Here in Pakistan, Mossarat Qadeem, founder of Paiman Trust, is working at the grassroots level with women, such as mothers, and Madrassa teachers, empowering them to take a stand against violent extremism in their communities. She is advocating for a preventative approach to the type of violent tragedy that recently unfolded in Lahore, where the majority of the 70 victims were women and children.
During this year’s Commission on the Status of Women in March, the role of women as “victims” of violent extremist was a contested subject. Many international civil society activists — long active in the women, peace, and security space — are divided on new policy frameworks to counter and prevent violent extremism. Those who do not support efforts to link gender and preventing violence often argue that efforts to engender countering violent extremism (CVE) result in instrumentalizing or securitizing women — making the “women as victims” narrative stronger.
This debate thunders on, making the discussion on gender equality and CVE uniquely contentious and polarizing. International civil society and academics have gone so far as to suggest that policymakers should abandon their efforts to address gender within CVE.
Yet, here in Pakistan, there is no time for esoteric debate, as the fight against violent extremism continues with women like Qadeem in the lead. She and others like her know that women are far more than victims. In Pakistan, women are active in the security sector protecting their communities; leading peaceful movements against violence; and of course, as violent extremists (as illustrated in San Bernardino)
This plurality of roles, this need to understand and integrate the needs of women, was represented by Under Secretary Sarah Sewall during her remarks at a European Union-hosted panel on Policy Practices to Counter Extremism during the Commission on the Status of Women last month. Sewall stated that advocates for gender equality must embrace multilateral efforts to address violent extremism.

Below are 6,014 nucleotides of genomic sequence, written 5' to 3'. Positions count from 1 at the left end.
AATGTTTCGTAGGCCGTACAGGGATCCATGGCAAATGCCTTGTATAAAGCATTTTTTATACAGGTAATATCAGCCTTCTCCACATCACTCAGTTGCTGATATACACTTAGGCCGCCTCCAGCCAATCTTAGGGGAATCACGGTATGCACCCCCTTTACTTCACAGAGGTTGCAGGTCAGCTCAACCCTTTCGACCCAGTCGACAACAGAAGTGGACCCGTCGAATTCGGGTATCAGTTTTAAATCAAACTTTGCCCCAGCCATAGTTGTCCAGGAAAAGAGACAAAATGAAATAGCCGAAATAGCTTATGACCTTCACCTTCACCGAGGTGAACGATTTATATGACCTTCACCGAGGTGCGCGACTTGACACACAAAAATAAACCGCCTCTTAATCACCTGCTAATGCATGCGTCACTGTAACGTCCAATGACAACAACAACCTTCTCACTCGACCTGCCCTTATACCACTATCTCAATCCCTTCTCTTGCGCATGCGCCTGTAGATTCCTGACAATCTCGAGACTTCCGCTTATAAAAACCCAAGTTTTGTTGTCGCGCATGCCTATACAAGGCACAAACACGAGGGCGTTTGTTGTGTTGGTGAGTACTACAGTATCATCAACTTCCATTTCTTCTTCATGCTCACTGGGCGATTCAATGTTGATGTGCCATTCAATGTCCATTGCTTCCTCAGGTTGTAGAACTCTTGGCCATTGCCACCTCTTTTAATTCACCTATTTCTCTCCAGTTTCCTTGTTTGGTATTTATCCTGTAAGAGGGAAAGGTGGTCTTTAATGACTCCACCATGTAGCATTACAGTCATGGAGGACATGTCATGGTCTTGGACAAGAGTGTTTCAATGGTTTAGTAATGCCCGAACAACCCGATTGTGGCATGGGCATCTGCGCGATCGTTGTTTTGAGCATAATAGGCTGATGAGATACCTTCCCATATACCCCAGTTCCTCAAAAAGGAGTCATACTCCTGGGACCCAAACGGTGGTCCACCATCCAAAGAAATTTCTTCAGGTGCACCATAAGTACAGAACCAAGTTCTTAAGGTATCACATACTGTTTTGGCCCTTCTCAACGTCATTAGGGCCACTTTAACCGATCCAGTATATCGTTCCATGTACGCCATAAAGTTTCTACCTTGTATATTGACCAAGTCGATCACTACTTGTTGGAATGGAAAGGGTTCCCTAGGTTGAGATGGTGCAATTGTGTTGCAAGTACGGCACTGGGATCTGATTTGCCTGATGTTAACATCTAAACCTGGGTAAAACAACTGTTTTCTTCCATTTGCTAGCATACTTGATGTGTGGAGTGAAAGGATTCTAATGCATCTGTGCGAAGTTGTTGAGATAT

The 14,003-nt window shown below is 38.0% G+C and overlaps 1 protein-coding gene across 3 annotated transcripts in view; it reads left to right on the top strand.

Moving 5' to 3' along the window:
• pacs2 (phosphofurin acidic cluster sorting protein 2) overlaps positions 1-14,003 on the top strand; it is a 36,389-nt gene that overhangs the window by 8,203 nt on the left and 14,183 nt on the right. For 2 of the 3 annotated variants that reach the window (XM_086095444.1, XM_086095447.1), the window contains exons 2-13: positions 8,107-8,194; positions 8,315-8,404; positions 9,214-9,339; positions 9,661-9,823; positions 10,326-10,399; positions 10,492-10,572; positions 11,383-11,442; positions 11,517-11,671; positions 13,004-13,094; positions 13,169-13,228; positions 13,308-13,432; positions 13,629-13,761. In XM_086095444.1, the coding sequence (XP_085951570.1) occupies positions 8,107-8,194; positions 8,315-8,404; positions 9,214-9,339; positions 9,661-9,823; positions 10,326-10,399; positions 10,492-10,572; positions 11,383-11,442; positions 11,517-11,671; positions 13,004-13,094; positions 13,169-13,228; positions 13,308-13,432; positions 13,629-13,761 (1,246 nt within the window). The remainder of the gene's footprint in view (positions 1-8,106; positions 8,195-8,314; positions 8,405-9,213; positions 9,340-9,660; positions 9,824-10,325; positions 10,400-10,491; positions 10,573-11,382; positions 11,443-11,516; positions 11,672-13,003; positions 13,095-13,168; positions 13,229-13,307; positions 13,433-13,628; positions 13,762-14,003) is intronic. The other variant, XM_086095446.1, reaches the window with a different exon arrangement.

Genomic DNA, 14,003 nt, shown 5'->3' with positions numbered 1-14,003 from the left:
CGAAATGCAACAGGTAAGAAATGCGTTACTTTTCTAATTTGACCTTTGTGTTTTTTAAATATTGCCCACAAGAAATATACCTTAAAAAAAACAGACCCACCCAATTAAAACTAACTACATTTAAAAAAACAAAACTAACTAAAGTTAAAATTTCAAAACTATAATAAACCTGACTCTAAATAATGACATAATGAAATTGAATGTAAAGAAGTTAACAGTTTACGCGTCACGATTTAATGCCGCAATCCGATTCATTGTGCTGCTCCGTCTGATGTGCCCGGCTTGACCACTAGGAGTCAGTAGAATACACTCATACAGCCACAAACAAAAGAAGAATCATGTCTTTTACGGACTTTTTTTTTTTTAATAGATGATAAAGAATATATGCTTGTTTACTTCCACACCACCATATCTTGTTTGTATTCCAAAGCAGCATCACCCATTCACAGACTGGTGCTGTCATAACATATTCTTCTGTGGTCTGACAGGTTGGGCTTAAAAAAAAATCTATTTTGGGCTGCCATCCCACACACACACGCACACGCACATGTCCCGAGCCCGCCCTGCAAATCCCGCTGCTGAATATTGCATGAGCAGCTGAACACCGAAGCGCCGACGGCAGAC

“Seize the moment,” Sewall advocated. “Take an active role in shaping the emerging PVE architecture.” Her reference to PVE (preventing violent extremism) and not CVE was a nod to the United Nations secretary general’s Plan of Action to Prevent Violent Extremism, debated in the UN General Assembly in February and again up for debate at the Human Rights Council in Geneva on April 7–8.
Prevention prioritizes resilience-building measures to empower communities. Prevention offers a common ground which engages women early and often in determining need and creating solutions to their communities’ most entrenched challenges (including violent extremism). Prevention offers a space to empower women to speak out against violent extremist narratives and “with independence and authenticity,” according to Sewall.
Improving efforts in prevention means understanding communities. Here’s where the academic community becomes critical. To prevent violence, policymakers must truly understand community dynamics, which are deeply contextual. Inherent to this understanding is a thorough conception of the diverse needs of men, women, boys and girls — again, in a deeply context-specific way. As articulated by a recent report by the Women’s Alliance for Security Leadership, this includes the “hopes and aspirations of the moderate majority,” as opposed to polarity and stereotypes (women as fighters, women as victims).
Prevention embraces the gray area, and seeks to understand be guided by it. According to Qadeem, a focus on prevention means teaching women the warning signs of radicalization and violence, and how to respond. When “women are engaged in the earliest signs, they are empowered to ask hard questions [of their sons, brothers and husbands].”
There are many that remain unconvinced. Two weeks ago, for example, at the London School of Economics launch of the program on Women, Peace, and Security these critiques took center stage. A keynote speech by Dr. Fionnuala Ní Aoláin cited the “real risks” and “dangers“ of addressing gender within the P/CVE space and called on policymakers to “be wary” of any engagement.